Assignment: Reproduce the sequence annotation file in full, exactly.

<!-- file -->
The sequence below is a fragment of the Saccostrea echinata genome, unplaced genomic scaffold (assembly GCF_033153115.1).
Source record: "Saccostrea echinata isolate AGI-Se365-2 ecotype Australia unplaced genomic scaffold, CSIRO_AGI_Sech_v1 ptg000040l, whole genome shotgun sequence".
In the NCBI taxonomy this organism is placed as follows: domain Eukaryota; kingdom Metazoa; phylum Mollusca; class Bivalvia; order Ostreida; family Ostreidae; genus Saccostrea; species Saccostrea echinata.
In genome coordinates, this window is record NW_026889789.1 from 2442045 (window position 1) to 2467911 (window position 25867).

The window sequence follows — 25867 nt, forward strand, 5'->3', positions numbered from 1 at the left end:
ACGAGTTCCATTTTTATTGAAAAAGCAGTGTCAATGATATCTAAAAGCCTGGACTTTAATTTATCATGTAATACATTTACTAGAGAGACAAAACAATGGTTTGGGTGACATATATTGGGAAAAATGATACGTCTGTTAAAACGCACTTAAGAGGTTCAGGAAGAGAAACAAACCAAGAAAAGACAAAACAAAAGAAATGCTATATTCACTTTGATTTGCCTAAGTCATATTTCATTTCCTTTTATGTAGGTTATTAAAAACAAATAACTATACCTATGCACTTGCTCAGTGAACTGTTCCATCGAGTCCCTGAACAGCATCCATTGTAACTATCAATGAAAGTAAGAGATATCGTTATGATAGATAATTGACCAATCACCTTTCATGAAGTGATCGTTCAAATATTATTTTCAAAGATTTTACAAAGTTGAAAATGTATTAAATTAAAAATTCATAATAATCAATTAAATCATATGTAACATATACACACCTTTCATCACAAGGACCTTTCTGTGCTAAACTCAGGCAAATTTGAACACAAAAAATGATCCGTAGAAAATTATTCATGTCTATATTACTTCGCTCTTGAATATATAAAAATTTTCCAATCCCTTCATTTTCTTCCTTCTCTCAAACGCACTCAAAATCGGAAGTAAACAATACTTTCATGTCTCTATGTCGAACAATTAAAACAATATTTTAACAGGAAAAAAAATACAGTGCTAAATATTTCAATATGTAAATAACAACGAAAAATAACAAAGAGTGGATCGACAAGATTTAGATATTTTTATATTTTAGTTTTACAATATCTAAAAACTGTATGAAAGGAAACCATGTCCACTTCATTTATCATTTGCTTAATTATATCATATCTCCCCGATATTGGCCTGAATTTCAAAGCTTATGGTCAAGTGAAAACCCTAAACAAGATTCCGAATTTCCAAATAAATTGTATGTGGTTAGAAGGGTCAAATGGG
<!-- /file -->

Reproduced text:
The sequence below is a fragment of the Saccostrea echinata genome, unplaced genomic scaffold (assembly GCF_033153115.1).
Source record: "Saccostrea echinata isolate AGI-Se365-2 ecotype Australia unplaced genomic scaffold, CSIRO_AGI_Sech_v1 ptg000040l, whole genome shotgun sequence".
In the NCBI taxonomy this organism is placed as follows: domain Eukaryota; kingdom Metazoa; phylum Mollusca; class Bivalvia; order Ostreida; family Ostreidae; genus Saccostrea; species Saccostrea echinata.
In genome coordinates, this window is record NW_026889789.1 from 2442045 (window position 1) to 2467911 (window position 25867).

The window sequence follows — 25867 nt, forward strand, 5'->3', positions numbered from 1 at the left end:
ACGAGTTCCATTTTTATTGAAAAAGCAGTGTCAATGATATCTAAAAGCCTGGACTTTAATTTATCATGTAATACATTTACTAGAGAGACAAAACAATGGTTTGGGTGACATATATTGGGAAAAATGATACGTCTGTTAAAACGCACTTAAGAGGTTCAGGAAGAGAAACAAACCAAGAAAAGACAAAACAAAAGAAATGCTATATTCACTTTGATTTGCCTAAGTCATATTTCATTTCCTTTTATGTAGGTTATTAAAAACAAATAACTATACCTATGCACTTGCTCAGTGAACTGTTCCATCGAGTCCCTGAACAGCATCCATTGTAACTATCAATGAAAGTAAGAGATATCGTTATGATAGATAATTGACCAATCACCTTTCATGAAGTGATCGTTCAAATATTATTTTCAAAGATTTTACAAAGTTGAAAATGTATTAAATTAAAAATTCATAATAATCAATTAAATCATATGTAACATATACACACCTTTCATCACAAGGACCTTTCTGTGCTAAACTCAGGCAAATTTGAACACAAAAAATGATCCGTAGAAAATTATTCATGTCTATATTACTTCGCTCTTGAATATATAAAAATTTTCCAATCCCTTCATTTTCTTCCTTCTCTCAAACGCACTCAAAATCGGAAGTAAACAATACTTTCATGTCTCTATGTCGAACAATTAAAACAATATTTTAACAGGAAAAAAAATACAGTGCTAAATATTTCAATATGTAAATAACAACGAAAAATAACAAAGAGTGGATCGACAAGATTTAGATATTTTTATATTTTAGTTTTACAATATCTAAAAACTGTATGAAAGGAAACCATGTCCACTTCATTTATCATTTGCTTAATTATATCATATCTCCCCGATATTGGCCTGAATTTCAAAGCTTATGGTCAAGTGAAAACCCTAAACAAGATTCCGAATTTCCAAATAAATTGTATGTGGTTAGAAGGGTCAAATGGG